Published online by Cambridge University Press: 21 August 2002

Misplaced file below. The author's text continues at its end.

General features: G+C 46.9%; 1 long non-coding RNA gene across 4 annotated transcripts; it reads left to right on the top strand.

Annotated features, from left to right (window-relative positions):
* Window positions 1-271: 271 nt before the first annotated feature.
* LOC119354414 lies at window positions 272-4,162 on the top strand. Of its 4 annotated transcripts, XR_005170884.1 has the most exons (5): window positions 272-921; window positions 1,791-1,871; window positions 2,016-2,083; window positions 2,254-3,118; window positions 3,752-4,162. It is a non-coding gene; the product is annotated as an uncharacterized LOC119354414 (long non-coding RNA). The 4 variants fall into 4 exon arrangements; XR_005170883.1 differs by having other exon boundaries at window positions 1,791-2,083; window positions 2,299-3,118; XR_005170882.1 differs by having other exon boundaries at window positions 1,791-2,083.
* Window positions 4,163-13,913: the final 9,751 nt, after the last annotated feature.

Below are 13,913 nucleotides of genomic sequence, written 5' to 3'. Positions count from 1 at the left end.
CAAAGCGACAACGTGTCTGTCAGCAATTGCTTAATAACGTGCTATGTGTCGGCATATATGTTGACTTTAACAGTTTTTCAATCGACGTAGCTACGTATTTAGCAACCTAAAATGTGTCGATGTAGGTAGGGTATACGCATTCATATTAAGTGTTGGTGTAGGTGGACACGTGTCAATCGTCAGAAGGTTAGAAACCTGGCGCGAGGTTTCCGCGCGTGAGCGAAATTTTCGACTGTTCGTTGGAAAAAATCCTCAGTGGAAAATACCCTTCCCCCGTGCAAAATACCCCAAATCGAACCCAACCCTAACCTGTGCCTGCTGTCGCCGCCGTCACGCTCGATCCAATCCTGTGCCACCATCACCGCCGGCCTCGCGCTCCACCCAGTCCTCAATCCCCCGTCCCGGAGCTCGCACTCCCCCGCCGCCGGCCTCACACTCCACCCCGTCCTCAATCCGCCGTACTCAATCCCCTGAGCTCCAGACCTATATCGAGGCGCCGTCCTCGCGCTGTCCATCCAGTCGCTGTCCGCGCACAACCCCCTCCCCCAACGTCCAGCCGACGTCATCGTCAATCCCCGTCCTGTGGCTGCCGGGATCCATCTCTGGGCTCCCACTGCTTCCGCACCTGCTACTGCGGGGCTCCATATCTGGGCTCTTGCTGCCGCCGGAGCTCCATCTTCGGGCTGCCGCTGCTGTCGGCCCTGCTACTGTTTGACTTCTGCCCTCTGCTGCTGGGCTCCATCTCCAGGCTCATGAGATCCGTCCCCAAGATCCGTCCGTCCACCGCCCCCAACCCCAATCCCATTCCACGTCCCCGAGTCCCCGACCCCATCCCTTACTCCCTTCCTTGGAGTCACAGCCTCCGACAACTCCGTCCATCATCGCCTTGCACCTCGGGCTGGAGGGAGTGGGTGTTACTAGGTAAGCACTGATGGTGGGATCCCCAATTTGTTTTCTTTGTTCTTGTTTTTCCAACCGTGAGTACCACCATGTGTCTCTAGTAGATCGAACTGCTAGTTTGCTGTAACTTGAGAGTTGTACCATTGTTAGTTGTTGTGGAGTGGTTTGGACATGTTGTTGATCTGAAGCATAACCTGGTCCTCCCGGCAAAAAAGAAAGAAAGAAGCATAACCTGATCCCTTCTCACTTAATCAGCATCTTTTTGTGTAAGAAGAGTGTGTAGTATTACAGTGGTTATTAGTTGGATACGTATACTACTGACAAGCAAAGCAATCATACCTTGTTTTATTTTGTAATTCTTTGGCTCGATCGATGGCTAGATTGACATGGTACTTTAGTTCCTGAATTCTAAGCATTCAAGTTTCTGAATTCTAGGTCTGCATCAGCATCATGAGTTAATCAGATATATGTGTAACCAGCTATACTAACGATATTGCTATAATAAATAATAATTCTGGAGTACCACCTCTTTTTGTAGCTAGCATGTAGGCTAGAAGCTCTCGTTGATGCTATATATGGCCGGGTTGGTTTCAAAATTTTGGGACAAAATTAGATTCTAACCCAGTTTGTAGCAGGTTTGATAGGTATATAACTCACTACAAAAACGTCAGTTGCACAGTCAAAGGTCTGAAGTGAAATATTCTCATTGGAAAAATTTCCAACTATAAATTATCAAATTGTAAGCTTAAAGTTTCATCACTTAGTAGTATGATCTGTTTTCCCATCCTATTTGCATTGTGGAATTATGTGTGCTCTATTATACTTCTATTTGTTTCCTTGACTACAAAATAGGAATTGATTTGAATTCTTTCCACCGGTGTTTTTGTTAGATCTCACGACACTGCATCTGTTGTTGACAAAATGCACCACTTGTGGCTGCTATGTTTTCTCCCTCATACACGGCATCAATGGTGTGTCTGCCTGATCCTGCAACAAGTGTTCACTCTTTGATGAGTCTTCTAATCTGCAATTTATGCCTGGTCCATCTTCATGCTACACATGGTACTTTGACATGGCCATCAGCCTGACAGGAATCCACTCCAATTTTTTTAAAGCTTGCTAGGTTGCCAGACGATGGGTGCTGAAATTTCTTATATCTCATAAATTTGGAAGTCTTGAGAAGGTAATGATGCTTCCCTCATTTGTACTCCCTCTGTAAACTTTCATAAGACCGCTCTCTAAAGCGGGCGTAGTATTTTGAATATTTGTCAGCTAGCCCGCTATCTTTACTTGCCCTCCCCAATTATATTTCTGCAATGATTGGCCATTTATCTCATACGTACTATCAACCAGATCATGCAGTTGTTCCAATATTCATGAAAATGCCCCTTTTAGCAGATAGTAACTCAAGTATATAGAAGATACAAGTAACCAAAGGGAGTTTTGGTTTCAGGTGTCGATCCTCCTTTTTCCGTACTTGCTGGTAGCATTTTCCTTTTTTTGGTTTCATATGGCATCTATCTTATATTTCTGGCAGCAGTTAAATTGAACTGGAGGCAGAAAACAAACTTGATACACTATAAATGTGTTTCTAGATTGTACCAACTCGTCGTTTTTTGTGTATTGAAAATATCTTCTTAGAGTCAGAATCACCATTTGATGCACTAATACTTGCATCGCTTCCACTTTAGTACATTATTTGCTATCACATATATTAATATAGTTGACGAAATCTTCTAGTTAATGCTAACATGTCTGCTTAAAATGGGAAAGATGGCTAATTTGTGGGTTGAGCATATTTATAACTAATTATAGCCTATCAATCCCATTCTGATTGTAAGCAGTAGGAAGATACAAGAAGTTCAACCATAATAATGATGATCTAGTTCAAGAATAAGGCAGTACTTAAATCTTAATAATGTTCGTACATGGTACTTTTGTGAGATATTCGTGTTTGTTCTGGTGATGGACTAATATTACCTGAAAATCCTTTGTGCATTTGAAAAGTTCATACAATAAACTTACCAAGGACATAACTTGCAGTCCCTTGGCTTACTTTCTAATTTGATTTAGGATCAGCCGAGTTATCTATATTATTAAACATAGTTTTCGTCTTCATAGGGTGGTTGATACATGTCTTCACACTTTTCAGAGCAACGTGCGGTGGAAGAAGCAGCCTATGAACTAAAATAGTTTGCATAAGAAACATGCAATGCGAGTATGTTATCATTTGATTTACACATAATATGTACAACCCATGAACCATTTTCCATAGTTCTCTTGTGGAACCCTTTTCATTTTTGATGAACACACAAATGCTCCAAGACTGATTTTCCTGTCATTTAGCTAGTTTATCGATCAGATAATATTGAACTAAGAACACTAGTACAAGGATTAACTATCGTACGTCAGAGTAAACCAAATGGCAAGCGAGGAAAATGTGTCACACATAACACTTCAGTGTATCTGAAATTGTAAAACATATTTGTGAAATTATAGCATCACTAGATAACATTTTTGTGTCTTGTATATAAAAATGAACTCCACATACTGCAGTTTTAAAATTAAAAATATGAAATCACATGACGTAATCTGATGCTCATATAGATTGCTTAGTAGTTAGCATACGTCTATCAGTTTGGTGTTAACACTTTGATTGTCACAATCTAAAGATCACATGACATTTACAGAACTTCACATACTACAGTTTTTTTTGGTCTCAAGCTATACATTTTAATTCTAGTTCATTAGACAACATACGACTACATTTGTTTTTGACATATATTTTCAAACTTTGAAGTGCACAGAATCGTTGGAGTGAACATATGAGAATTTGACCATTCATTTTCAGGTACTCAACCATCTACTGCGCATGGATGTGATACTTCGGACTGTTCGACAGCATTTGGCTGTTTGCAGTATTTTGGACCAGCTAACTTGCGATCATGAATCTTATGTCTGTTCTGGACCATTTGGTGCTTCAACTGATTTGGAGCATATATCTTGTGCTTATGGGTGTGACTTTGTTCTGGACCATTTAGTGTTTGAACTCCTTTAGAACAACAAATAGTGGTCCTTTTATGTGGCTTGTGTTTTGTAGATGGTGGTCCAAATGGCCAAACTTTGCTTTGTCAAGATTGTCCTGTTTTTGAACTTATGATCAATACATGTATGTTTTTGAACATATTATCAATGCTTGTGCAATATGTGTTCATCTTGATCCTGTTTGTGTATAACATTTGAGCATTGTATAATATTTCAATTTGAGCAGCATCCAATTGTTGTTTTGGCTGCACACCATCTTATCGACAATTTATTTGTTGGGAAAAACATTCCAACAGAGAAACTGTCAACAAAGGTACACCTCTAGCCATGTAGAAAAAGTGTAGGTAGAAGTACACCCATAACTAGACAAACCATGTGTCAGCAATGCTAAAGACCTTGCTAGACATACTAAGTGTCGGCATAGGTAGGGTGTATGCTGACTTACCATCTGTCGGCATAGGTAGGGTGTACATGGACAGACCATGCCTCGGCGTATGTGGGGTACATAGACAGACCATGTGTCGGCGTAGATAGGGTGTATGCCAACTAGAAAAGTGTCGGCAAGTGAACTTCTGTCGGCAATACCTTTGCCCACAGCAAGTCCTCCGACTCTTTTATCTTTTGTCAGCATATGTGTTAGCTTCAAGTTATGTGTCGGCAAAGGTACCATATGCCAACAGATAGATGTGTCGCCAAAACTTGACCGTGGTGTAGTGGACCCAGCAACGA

Running waters are perhaps the most impacted ecosystem on the planet as they have been the focus for human settlement and are heavily exploited for water supplies, irrigation, electricity generation, and waste disposal. Lotic systems also have an intimate contact with their catchments and so land-use alterations affect them directly. Here long-term trends in the factors that currently impact running waters are reviewed with the aim of predicting what the main threats to rivers will be in the year 2025. The main ultimate factors forcing change in running waters (ecosystem destruction, physical habitat and water chemistry alteration, and the direct addition or removal of species) stem from proximate influences from urbanization, industry, land-use change and water-course alterations. Any one river is likely to be subjected to several types of impact, and the management of impacts on lotic systems is complicated by numerous links between different forms of anthropogenic effect. Long-term trends for different impacts vary. Concentrations of chemical pollutants such as toxins and nutrients have increased in rivers in developed countries over the past century, with recent reductions for some pollutants (e.g. metals, organic toxicants, acidification), and continued increases in others (e.g. nutrients); there are no long-term chemical data for developing countries. Dam construction increased rapidly during the twentieth century, peaking in the 1970s, and the number of reservoirs has stabilized since this time, whereas the transfer of exotic species between lotic systems continues to increase. Hence, there have been some success stories in the attempts to reduce the impacts from anthropogenic impacts in developed nations. Improvements in the pH status of running waters should continue with lower sulphurous emissions, although emissions of nitrous oxides are set to continue under current legislation and will continue to contribute to acidification and nutrient loadings. Climate change also will impact running waters through alterations in hydrology and thermal regimes, although precise predictions are problematic; effects are likely to vary between regions and to operate alongside rather than override those from other impacts. Effects from climate change may be more extreme over longer time scales (>50 years). The overriding pressure on running water ecosystems up to 2025 will stem from the predicted increase in the human population, with concomitant increases in urban development, industry, agricultural activities and water abstraction, diversion and damming. Future degradation could be substantial and rapid (c. 10 years) and will be concentrated in those areas of the world where resources for conservation are most limited and knowledge of lotic ecosystems most incomplete; damage will centre on lowland rivers, which are also relatively poorly studied. Changes in management practices and public awareness do appear to be benefiting running water ecosystems in developed countries, and could underpin conservation strategies in developing countries if they were implemented in a relevant way.